Fifty ultra-brief stories by the Slovenian writer that revel in absurdity and pointed ironies. This is his second collection (Skinswaps, 1998) translated into English.
No piece is longer than four pages, and many are only a paragraph or two. The fiction is driven more by aphorisms, jokes and paradoxes than storytelling—readers of Lydia Davis’ fiction will be familiar with the technique. But Blatnik has a knack for wringing insight and meaning out of such concision, and he occasionally places stories with similar themes next to each other to exploit their resonances. “One,” in which a man imagines an animal sleeping next to him, is followed by “Say That,” about picking up a girl in a bar, which is followed by “Separation,” in which a man wakes up in a strange woman’s bed. In this trio and elsewhere, the theme is isolation; Blatnik is concerned with how our feelings of security are challenged while we’re alone. He writes skillfully in a variety of tones. “Experts” is a slice of political satire in which PR pros discuss promoting a war; “Home From XpanD” compresses into five lines a joke about cultural consumers literally being consumed; and “Cracks” is a mini horror story, evoking the feeling of dread that strikes a man who hits a child with his car in the night. At his most experimental, Blatnik can be downright cubist: “In Passing,” for instance, deploys a series of clipped, staccato sentences to capture a rock flying through the window of a moving train. The stories’ chief flaw is that their brevity usually means that the stakes aren’t very high for his characters—even when the subject matter is serious, Blatnik doesn’t afford himself the space to give them much gravitas. (And the characters are typically nameless, which exacerbates the feeling.) The two pages of “Spinning,” which describe a man who’s panic-struck about his entire future after a botched DJ gig, are nicely turned, but the reader can’t help but wonder what Blatnik might do with the story in five pages, or even ten.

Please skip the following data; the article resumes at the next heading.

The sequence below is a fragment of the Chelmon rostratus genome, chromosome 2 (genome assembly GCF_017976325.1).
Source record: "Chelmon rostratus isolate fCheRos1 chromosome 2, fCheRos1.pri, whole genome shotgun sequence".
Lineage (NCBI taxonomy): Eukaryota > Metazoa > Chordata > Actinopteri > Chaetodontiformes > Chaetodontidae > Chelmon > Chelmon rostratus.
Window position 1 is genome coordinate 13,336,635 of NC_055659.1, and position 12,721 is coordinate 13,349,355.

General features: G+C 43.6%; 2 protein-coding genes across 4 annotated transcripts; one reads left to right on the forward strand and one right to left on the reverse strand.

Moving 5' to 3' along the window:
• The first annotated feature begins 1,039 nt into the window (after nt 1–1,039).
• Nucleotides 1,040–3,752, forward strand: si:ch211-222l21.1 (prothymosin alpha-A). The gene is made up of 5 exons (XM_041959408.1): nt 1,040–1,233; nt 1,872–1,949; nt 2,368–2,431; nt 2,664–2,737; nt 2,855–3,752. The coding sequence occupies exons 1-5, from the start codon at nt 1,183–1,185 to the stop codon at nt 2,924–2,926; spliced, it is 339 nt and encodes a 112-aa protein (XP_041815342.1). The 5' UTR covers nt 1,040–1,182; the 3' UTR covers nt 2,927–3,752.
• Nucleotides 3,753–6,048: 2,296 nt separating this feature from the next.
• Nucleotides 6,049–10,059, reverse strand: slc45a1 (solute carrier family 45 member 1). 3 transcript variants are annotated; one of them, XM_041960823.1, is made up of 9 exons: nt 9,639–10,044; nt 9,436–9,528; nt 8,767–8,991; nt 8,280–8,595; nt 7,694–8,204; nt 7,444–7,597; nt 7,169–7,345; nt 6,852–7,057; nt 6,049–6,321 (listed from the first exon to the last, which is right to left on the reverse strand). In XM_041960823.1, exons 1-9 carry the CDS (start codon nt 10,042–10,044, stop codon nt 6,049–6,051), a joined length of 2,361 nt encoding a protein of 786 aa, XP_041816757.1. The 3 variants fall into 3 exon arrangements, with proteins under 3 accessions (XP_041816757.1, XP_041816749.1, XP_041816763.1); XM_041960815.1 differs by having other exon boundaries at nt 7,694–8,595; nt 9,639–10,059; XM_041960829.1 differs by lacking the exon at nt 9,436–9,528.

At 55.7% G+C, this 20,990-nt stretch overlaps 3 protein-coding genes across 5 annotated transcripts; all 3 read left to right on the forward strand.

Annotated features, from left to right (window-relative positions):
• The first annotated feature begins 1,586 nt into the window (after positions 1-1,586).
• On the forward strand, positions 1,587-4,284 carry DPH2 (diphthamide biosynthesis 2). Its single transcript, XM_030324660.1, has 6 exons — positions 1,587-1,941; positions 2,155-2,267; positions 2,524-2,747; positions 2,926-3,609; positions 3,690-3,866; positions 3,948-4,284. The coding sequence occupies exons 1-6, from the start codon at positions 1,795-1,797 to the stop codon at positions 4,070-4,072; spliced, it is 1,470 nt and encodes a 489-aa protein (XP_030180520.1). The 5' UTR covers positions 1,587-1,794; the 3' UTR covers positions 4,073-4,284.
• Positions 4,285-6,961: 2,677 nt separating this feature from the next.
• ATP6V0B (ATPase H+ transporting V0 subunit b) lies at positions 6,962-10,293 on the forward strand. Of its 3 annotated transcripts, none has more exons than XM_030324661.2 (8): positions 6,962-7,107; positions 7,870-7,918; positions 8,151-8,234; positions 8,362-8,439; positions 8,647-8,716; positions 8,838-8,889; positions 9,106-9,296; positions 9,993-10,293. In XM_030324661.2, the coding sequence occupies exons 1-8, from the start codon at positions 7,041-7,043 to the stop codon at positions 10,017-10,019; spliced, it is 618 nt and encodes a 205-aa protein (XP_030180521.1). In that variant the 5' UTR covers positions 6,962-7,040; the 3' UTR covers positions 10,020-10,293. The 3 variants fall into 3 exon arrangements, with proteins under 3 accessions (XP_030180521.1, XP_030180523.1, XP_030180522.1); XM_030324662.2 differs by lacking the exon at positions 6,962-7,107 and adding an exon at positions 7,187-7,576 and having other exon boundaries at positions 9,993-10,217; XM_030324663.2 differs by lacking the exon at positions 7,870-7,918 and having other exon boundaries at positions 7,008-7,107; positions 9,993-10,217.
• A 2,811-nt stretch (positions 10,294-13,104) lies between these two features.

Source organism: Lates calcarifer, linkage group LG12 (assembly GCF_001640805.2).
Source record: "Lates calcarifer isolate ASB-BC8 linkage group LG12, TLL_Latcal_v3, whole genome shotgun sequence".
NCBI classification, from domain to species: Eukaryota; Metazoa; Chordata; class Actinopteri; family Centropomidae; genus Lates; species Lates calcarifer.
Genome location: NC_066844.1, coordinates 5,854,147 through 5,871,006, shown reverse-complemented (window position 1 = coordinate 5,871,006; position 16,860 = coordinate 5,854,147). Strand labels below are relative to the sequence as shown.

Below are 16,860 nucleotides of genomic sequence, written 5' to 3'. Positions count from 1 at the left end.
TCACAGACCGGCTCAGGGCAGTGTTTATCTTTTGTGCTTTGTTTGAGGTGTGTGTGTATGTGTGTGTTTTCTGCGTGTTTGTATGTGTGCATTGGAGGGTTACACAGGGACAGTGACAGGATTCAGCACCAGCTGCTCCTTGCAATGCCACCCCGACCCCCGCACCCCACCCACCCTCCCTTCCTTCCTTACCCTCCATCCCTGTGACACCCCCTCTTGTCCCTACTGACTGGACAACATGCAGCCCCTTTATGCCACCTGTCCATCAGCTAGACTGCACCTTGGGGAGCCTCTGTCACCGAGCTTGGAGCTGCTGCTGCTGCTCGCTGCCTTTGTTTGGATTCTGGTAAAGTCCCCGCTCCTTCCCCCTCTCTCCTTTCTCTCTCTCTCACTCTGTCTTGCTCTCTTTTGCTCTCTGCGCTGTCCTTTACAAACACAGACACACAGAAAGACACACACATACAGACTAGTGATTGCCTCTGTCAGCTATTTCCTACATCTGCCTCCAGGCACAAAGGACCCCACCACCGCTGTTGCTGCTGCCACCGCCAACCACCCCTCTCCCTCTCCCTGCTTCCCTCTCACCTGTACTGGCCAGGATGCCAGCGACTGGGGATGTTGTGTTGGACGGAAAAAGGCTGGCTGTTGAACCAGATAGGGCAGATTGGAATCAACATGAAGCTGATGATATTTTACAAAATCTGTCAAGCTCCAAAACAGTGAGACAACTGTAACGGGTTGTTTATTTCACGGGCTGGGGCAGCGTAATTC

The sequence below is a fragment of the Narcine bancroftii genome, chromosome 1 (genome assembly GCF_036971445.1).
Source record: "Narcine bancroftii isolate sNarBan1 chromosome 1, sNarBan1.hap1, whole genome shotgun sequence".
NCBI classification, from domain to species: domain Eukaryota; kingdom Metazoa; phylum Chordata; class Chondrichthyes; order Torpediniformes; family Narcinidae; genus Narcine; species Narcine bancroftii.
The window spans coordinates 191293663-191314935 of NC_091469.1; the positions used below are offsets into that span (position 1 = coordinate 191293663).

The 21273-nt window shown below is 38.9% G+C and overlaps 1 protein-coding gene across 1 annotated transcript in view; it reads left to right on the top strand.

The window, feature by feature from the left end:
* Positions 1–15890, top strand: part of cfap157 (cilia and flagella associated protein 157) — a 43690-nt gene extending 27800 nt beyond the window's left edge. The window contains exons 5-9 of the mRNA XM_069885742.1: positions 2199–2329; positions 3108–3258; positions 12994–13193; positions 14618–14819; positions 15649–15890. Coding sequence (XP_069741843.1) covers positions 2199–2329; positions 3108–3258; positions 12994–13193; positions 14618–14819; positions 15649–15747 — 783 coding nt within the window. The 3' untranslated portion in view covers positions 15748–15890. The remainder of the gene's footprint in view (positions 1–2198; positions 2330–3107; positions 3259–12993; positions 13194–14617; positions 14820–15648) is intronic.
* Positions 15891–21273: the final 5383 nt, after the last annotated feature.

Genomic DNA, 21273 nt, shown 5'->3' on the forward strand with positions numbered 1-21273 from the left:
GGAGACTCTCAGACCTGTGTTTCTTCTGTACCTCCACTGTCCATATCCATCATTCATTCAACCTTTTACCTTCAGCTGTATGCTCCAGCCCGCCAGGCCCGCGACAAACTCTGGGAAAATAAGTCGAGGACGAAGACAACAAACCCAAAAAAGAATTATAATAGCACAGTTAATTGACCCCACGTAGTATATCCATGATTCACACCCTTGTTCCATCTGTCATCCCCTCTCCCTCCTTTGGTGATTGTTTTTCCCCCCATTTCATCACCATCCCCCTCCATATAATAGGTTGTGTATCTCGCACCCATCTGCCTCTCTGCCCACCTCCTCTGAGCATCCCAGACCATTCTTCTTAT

Charmingly taut fiction that occasionally cries out for broader canvases.